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    Prevalence of illegal inhalant use among patients undergoing respiratory function tests at Western Health
    Dimitri, M ; Mchaileh, G ; Lavercombe, M (WILEY, 2017-03)
    Introduction/Aim: In 2014, 75% of Victorian Illicit Drug Reporting System participants reported recently using methamphetamine (75%), significantly higher than in 2013 (55%, p < 0.001). Cannabis lifetime use was 97%, with 75% recent users and 47% daily users. Lifetime use of E-cigarettes was 27% and recent use was 23%, with a median frequency of use of two days. (IDRS 2014)1 Little is known about the prevalence of illicit inhalant use in Melbourne's Western suburbs. Footscray and Sunshine Hospitals serve the most disadvantaged areas of Melbourne with the highest rates of unemployment. It has been found that the unemployed population is 1.6 times more likely to use cannabis and 2.4 times more likely to use methamphetamines. (AIHW 2014)2 The purpose of this study is to identify the prevalence of illegal inhalant use among patients undergoing respiratory function tests at Western Health. Methods: This study is a prospective audit and involves the completion of an anonymous questionnaire by patients performing respiratory function tests over three months. The questionnaire explores recent and current usage of inhaled methamphetamine, marijuana and tobacco via E-cigarettes and standard cigarettes. The questionnaire is available in multiple languages. The anticipated dataset is 300–500 patients. Voluntary completion of the survey is requested from all adult patients (>18 years) with implied consent. Results: Data collection has commenced across two laboratories. We anticipate the data will corroborate anecdotal reports of high drug use amongst the Western Health patient population. Conclusion: Counselling regarding the use of illicit inhalants represents an important and under-emphasised aim for patients at Western Health. Through demonstrating the prevalence of illicit inhalant use within our population, we hope to increase awareness of this issue amongst our doctors. Concurrent education on topics such as street names and modes of delivery will enable doctors to elicit a more thorough illicit drug history.
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    Prescribing oxygen: An audit of prescribing and delivery practices at two tertiary hospitals in Melbourne, Australia
    Roberts, J ; Lavercombe, M (Wiley Online Library, 2021)
    Background and Aims: Over-oxygenation in COPD patients can result in adverse outcomes. The use of specific oxygen saturation targets in COPD has been associated with less acidosis, a lower requirement for assisted ventilation, and reduced mortality. Our study reviews current practices of both oxygen prescription and delivery for patients admitted at two tertiary hospitals with an exacerbation of COPD. Methods: This retrospective audit included all admissions at two tertiary hospitals with a primary diagnosis of exacerbation of COPD over 6 months (April to September 2020). Medical records were reviewed to determine how many had documented target SpO2 ranges and how concordant these were with the Thoracic Society of Australia and New Zealand guidelines (SpO2 range 88% to 92% in COPD). For those with documented SpO2 ranges, we determined the percentage of recorded SpO2 levels that were below, above and within the target range. Results: 312 admissions for exacerbation of COPD were reviewed. Target SpO2 goals were documented for 57% of admissions (N=178), of which 77% (N=137) were consistent with current guidelines. Of those with a documented SpO2 range, only 75.4% of recorded SpO2 readings were within range, with 2.3% falling below and 22.3% above range. Conclusions: Our results highlight underutilisation of SpO2 targets in patients with COPD, as well as frequent over-oxygenation despite documented targets.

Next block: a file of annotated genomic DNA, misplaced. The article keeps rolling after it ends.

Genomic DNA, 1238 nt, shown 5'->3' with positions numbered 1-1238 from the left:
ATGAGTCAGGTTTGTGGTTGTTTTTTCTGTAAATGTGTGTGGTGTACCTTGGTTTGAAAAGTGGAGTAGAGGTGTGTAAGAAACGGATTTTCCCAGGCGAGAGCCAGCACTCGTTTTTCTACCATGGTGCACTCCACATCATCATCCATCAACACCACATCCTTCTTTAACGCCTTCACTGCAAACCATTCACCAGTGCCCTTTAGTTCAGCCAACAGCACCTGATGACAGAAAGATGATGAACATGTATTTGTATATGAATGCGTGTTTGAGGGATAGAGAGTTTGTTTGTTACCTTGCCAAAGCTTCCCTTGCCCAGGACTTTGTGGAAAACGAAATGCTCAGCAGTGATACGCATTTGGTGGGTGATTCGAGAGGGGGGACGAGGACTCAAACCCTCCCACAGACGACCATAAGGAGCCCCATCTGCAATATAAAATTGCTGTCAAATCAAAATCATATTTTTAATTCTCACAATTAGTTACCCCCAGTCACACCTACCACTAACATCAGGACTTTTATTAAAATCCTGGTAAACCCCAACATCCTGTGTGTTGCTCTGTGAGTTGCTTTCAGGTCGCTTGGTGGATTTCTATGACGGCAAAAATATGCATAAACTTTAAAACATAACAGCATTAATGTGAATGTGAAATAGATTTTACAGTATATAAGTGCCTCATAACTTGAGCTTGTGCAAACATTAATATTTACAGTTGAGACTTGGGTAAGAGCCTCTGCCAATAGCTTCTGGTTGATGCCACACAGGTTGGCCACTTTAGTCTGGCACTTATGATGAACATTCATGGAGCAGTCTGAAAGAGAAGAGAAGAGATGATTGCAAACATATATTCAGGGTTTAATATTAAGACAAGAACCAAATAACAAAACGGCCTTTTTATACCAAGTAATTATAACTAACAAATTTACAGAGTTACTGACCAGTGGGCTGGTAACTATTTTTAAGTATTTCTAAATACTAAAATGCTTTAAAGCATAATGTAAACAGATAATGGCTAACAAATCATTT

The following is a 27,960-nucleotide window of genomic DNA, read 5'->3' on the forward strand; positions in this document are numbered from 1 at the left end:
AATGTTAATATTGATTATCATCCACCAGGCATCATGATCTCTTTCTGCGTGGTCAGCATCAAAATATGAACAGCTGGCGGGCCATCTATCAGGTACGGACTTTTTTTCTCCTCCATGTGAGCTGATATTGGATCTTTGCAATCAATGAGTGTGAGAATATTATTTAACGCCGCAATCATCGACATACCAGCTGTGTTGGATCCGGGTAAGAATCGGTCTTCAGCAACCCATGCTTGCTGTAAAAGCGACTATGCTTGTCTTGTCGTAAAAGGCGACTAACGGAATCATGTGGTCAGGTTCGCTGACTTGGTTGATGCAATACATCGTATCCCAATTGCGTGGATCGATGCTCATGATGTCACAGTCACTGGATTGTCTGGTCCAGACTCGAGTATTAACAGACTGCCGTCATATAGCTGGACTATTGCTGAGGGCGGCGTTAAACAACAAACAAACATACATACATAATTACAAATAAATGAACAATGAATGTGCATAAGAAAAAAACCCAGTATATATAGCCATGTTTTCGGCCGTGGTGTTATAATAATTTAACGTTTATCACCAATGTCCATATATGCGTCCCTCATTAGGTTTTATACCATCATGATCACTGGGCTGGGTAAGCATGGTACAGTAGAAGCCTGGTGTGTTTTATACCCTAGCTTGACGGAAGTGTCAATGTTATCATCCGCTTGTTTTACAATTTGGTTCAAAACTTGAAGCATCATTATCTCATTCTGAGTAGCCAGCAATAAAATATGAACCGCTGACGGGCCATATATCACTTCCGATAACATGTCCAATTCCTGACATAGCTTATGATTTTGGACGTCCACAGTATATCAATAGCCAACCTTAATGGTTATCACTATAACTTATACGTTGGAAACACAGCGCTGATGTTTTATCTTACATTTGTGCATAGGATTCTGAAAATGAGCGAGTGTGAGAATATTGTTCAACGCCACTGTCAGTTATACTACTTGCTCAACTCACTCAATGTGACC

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    Recommendations from the Medical Education Editor
    Lavercombe, M (WILEY, 2023-04)
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    Recommendations from The Medical Education Editor
    Lavercombe, M (WILEY, 2023-07)
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    Recommendations from the Medical Education Editor
    Lavercombe, M (WILEY, 2023-10)
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    Recommendations from The Medical Education Editor
    Lavercombe, M (WILEY, 2024-01)